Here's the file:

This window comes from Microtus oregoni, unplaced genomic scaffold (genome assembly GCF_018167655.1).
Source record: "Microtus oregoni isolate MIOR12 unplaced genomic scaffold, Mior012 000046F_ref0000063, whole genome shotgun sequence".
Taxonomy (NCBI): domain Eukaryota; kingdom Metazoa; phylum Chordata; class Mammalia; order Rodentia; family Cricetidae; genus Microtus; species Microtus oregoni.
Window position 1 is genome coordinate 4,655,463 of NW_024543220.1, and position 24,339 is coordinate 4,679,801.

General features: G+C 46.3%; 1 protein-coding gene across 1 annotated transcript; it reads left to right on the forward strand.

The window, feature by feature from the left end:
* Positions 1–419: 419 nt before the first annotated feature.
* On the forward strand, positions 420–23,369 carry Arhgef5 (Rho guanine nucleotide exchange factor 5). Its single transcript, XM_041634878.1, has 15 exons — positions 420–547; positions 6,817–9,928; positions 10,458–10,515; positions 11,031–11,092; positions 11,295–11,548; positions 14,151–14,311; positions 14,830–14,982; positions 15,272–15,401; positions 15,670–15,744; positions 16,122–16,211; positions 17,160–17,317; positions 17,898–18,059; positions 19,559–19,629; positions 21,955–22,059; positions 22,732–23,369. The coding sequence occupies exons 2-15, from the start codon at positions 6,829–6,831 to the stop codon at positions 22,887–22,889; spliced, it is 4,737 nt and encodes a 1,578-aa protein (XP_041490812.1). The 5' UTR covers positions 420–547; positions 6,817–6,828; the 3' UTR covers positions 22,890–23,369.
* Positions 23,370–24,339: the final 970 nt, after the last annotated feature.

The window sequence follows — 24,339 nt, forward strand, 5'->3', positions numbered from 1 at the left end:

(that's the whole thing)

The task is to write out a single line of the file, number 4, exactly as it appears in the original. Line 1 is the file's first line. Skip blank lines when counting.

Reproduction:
Window position 1 is genome coordinate 4,655,463 of NW_024543220.1, and position 24,339 is coordinate 4,679,801.